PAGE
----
“If we are not offering what customers are looking for, we are not immediate any more for the customer. It pushes all the brands to be more sensitive about suppliers, region and everything. Sustainability makes the business sustainable,” Hande adds.

Another leading Indian apparel brand Laguna Clothing is well known for its compliance and sustainable initiatives. Sarbajit Ghose, MD of the company believes that today everyone looks at the holistic picture rather than focusing on just quality or sustainability,“As a supplier, you can add value to the chain. Are you a reliable supplier and do you have foresight to align with end-consumer’s requirements? I think it’s a huge opportunity for the players who are already on the bandwagon and are getting the benefits. I don’t think there are many brands or buyers coming to suppliers who don’t know that customers are asking for sustainability.”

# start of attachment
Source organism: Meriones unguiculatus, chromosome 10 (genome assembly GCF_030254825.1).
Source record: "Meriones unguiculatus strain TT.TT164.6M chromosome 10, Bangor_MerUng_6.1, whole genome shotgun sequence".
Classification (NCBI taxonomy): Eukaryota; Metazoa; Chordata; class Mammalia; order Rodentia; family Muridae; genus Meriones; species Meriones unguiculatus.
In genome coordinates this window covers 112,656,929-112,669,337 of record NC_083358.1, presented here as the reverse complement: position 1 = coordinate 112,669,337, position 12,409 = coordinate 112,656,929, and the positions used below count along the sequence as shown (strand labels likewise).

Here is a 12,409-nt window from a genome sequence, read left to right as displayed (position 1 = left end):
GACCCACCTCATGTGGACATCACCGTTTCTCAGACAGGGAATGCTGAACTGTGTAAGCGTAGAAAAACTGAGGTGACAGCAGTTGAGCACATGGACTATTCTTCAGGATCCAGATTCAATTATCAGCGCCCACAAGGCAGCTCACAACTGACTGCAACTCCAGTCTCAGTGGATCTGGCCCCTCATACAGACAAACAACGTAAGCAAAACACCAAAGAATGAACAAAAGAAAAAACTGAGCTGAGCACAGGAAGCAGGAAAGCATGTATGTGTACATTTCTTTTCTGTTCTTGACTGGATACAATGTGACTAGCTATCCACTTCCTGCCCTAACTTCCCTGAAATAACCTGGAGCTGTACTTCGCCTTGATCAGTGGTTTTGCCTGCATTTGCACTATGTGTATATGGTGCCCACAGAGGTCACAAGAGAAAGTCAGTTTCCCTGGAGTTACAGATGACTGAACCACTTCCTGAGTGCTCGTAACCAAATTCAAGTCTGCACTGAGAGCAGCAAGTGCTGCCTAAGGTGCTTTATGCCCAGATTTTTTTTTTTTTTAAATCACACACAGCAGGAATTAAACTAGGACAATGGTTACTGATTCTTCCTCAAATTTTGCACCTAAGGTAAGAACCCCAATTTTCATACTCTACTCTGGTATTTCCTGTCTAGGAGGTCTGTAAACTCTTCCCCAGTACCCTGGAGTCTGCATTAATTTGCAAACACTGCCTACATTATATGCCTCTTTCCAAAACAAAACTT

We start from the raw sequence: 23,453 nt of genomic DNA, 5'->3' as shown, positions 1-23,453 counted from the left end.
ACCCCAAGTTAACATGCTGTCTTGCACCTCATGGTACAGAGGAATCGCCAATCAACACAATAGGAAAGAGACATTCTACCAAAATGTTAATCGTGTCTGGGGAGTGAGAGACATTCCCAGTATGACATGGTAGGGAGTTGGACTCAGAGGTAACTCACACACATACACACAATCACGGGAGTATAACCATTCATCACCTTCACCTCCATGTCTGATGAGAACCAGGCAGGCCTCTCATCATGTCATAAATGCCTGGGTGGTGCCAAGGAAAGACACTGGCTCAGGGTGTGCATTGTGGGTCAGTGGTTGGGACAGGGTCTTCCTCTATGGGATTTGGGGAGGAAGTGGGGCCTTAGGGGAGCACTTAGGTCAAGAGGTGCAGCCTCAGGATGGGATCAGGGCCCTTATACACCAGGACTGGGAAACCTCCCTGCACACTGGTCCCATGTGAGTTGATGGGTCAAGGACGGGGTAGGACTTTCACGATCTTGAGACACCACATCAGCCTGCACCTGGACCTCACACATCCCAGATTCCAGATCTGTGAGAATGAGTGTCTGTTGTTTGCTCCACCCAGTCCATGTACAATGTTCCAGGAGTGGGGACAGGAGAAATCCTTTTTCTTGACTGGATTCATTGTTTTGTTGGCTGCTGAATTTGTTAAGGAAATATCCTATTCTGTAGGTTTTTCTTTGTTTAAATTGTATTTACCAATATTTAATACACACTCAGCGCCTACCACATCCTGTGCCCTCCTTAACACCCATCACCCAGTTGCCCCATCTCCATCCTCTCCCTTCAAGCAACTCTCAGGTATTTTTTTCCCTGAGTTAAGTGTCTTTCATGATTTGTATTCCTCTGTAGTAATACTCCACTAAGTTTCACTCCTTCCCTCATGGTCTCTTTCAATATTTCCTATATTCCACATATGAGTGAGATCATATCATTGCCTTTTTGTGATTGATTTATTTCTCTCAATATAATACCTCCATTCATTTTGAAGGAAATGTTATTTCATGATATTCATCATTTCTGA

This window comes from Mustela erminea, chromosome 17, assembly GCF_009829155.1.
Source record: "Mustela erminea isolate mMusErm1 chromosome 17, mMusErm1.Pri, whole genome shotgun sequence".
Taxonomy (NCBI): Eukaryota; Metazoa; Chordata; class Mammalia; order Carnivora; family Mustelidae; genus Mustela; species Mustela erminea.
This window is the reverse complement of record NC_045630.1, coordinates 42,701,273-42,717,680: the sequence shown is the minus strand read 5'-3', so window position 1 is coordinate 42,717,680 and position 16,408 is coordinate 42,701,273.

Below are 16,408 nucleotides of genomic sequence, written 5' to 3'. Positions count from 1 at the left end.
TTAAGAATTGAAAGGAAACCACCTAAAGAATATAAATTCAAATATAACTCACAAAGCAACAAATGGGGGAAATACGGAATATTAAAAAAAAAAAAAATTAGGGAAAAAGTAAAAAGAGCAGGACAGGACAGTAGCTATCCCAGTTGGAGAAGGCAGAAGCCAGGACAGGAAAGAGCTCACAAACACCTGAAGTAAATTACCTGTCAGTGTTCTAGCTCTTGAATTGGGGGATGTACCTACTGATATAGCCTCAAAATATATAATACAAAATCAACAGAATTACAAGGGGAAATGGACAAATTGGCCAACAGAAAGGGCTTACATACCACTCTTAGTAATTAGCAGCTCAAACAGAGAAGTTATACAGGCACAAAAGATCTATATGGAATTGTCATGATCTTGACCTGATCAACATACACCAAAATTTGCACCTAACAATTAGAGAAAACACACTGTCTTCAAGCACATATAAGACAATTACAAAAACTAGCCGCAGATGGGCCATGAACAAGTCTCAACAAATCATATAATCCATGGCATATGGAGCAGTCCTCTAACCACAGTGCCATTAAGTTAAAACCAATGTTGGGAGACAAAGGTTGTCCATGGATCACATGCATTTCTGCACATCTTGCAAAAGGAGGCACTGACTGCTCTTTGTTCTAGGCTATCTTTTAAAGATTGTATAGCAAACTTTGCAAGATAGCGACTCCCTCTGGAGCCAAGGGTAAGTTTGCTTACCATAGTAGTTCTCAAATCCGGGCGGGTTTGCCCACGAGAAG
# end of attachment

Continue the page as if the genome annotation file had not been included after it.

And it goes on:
Amit Sanghvi, Principal Counsellor, CII Centre of Excellence for Competitiveness adds here that majority of Indian companies need to work on their basics, “At the company or factory level, management’s thinking and employees’ thinking need to be aligned on similar lines, while on an industry level, the entire value chain has to be competitive compared to global standards. CII Centre of Excellence for Competitiveness supports the industry in areas like cost, quality, delivery, and most importantly, in the culture of improvement.”

Amit insists that the entire value chain doesn’t have any other option rather than to become compliant and competitive, thinking about the customer’s perspective or need. Time, cost-effectiveness and sustainability are the three major focus areas. To make SMEs competitive, a mindset change is must and the target is to get maximum efficiency and zero-defect manufacturing.